Pulp Fiction Inspired This $1K Wagyu Tomahawk at Papi Steak

Papi Steak cofounder David "Papi" Einhorn models his steakhouse's $1,000 Beef Case.
Papi Steak cofounder David "Papi" Einhorn models his steakhouse's $1,000 Beef Case. Photo courtesy of Groot Hospitality
Order the "Beef Case" at Papi Steak and you'll hear your meal coming before you see or smell it.

At David "Papi" Einhorn and David Grutman's Miami steakhouse, ordering the off-menu $1,000 tomahawk steak is literally a sight to behold. Not for its price tag, or even the beauty of the cut, but rather the 60-second show that comes with it.

It begins with an entrance song, which booms across the dimly illuminated space, commanding the attention of everyone in the dining room. From there, a troupe of well-appointed servers begin to dance and shout, not unlike a rowdy wedding party taking over the dance floor, as they guide the steak from kitchen to table.

When they arrive, a white-gloved presenter offers a tableside closeup of your dinner, delivered in a gold-lined briefcase. At your side — music still blaring, servers chanting, lasers dancing across the table — he opens the lid and a puff of smoke gives way to a glowing, bedazzled signature that reads (what else?) "Papi Steak."

A bed of ice sits the star of the show: a 55-ounce kosher cut of uncooked, bone-in Australian Wagyu. Before you can blink, a hot brand makes contact, sizzling as it sears the restaurant's name into the massive slab, releasing the aroma of melting fat.

Just like that, the show is over, the case is closed, and your dinner — enough to feed a table of six — is whisked back to the kitchen where it's cooked to order.

"I wanted to bring a cool, fun vibe to dinner," Einhorn tells New Times. "A social media-friendly eatery that offers both ambiance and entertainment along with amazing food."

For Einhorn, whose Miami Beach restaurant also bears his nickname, the Beef Case is a perfect example of his mission to offer guests a high-octane, ultra-indulgent night out. And that's exactly what the restaurateur manages to accomplish, whether it's the Wagyu pastrami presented beneath a smoke-filled glass, a jar of gold flakes that arrive with caviar service, or the tableside steak show inspired by the briefcase Marsellus Wallace sports in Quentin Tarantino’s Pulp Fiction.

"When my vendor first came to me with this steak, it was very expensive to buy, so I knew off the bat what I would have to charge just to make a small profit," Einhorn recalls. "The idea of the briefcase came together because you never know what's in that briefcase the entire movie — it was a Papi steak all along."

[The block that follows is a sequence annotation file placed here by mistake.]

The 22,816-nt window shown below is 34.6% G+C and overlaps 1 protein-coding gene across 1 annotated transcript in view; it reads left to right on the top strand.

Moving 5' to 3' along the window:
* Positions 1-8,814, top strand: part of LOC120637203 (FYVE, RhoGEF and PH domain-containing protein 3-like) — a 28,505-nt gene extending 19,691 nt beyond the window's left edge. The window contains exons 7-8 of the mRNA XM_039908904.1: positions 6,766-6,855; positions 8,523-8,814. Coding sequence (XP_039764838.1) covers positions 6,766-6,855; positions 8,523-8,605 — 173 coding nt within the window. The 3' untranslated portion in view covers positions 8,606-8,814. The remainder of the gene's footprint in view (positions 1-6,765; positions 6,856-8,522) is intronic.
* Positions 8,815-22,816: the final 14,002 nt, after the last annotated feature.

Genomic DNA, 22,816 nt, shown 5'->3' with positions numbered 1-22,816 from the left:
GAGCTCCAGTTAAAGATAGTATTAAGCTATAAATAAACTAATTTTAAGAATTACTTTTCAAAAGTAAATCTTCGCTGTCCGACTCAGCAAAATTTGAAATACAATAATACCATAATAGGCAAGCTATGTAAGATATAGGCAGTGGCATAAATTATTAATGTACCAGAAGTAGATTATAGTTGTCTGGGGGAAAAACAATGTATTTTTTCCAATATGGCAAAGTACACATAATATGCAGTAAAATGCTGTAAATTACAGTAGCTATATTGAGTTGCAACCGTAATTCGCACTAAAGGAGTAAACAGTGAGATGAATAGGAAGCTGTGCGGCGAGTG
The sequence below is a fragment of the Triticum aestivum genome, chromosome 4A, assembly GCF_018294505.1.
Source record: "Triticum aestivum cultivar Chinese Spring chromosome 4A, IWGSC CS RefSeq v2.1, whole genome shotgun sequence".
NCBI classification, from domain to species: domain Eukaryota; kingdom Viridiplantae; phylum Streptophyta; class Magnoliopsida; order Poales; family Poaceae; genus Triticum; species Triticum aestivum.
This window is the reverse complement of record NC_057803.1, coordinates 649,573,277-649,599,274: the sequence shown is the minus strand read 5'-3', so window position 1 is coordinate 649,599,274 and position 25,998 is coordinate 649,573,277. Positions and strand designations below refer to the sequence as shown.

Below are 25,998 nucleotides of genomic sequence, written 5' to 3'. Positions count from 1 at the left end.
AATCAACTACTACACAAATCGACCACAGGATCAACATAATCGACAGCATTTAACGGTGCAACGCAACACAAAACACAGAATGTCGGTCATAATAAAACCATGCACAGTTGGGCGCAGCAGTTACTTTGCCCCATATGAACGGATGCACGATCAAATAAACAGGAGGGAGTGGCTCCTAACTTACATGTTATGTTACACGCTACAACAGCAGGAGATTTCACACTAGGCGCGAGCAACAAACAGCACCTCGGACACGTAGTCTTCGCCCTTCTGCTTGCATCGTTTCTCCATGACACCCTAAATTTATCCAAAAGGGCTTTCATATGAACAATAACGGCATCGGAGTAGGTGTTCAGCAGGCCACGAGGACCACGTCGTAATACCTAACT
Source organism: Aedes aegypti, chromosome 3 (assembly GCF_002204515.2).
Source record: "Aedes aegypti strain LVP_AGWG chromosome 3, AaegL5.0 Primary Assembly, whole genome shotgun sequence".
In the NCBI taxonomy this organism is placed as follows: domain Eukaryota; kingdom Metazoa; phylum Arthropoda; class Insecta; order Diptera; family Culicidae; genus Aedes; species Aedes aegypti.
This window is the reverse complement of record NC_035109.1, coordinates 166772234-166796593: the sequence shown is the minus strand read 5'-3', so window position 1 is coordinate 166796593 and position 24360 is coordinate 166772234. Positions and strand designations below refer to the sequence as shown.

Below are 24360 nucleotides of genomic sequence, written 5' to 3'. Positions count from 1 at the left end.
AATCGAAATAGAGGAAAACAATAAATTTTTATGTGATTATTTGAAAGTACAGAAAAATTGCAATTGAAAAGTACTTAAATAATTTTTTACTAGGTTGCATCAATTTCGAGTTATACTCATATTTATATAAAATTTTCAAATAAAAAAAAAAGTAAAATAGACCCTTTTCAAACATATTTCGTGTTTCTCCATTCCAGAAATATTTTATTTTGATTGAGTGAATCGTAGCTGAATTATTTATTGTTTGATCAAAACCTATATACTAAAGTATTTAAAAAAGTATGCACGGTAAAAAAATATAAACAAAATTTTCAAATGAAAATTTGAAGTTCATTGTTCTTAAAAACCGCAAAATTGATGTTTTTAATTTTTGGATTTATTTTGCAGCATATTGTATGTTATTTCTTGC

Einhorn's showy takes on the hospitality industry derive from his love of hosting. A New York native, the self-taught chef was known to throw parties at his midtown gallery, Avant.

But it was Einhorn's SoHo apartment where his hospitable nature was most evident. He was best known for grilling massive tomahawk steaks purchased from a kosher Brooklyn butcher. It wasn't unheard-of for him to be featured on various celebrities' Instagram stories as he cooked for the likes of Leonardo DiCaprio, Rihanna, and the Kardashians.

In Miami, Einhorn's hosting skills — and his culinary talent — caught the attention of Groot Hospitality founder David Grutman, who learned of Papi's grilling prowess via SnapChat.

"He would see everyone on social media posting about me grilling these crazy steaks," Einhorn explains. "During Art Basel, he asked me to grill for him. I shipped the steak, made the sauce, and it was hit. He christened it the 'Papi Steak' that night, then put it on the menu at Komodo, where it became the top-selling item."

Today, Papi Steak is ground zero for all things uber-luxurious. The restaurant, which Grutman and Einhorn opened in 2019, continues to draw a crowd of celebrities, musicians, sports icons, and influencers the likes of Maluma, David Beckham, Conor McGregor, and FoodGod.

But Einhorn assures you anyone can feel like a star in his restaurant.

"Even if your table doesn't order the Beef Case, the experience is the same," he promises. "My job is to curate an over-the-top guest experience to the full extent."
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Nicole Danna is a Palm Beach County-based reporter who began covering the South Florida food scene for New Times in 2011. She also loves drinking beer and writing about the area's growing craft beer community.
Contact: Nicole Danna